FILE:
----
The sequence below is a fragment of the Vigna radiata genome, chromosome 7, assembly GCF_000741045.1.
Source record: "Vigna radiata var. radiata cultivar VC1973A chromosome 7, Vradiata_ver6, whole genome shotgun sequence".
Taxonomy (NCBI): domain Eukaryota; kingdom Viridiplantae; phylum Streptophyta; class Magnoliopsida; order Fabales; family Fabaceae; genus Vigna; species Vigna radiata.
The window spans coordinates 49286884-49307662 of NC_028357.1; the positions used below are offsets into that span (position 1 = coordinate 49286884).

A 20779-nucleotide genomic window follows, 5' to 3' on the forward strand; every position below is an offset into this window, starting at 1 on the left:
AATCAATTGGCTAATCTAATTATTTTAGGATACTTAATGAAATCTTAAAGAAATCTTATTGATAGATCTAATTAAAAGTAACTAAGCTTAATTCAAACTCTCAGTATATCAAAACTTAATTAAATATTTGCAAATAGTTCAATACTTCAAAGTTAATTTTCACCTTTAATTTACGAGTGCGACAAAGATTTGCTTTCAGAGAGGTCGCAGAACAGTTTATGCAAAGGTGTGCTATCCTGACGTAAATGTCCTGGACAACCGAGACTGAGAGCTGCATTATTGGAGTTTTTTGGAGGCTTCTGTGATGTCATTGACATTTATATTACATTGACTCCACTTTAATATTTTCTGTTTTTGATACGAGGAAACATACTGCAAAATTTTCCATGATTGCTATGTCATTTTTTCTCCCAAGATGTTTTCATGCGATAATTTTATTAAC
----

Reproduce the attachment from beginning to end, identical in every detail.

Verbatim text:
The sequence below is a fragment of the Vigna radiata genome, chromosome 7, assembly GCF_000741045.1.
Source record: "Vigna radiata var. radiata cultivar VC1973A chromosome 7, Vradiata_ver6, whole genome shotgun sequence".
Taxonomy (NCBI): domain Eukaryota; kingdom Viridiplantae; phylum Streptophyta; class Magnoliopsida; order Fabales; family Fabaceae; genus Vigna; species Vigna radiata.
The window spans coordinates 49286884-49307662 of NC_028357.1; the positions used below are offsets into that span (position 1 = coordinate 49286884).

A 20779-nucleotide genomic window follows, 5' to 3' on the forward strand; every position below is an offset into this window, starting at 1 on the left:
AATCAATTGGCTAATCTAATTATTTTAGGATACTTAATGAAATCTTAAAGAAATCTTATTGATAGATCTAATTAAAAGTAACTAAGCTTAATTCAAACTCTCAGTATATCAAAACTTAATTAAATATTTGCAAATAGTTCAATACTTCAAAGTTAATTTTCACCTTTAATTTACGAGTGCGACAAAGATTTGCTTTCAGAGAGGTCGCAGAACAGTTTATGCAAAGGTGTGCTATCCTGACGTAAATGTCCTGGACAACCGAGACTGAGAGCTGCATTATTGGAGTTTTTTGGAGGCTTCTGTGATGTCATTGACATTTATATTACATTGACTCCACTTTAATATTTTCTGTTTTTGATACGAGGAAACATACTGCAAAATTTTCCATGATTGCTATGTCATTTTTTCTCCCAAGATGTTTTCATGCGATAATTTTATTAAC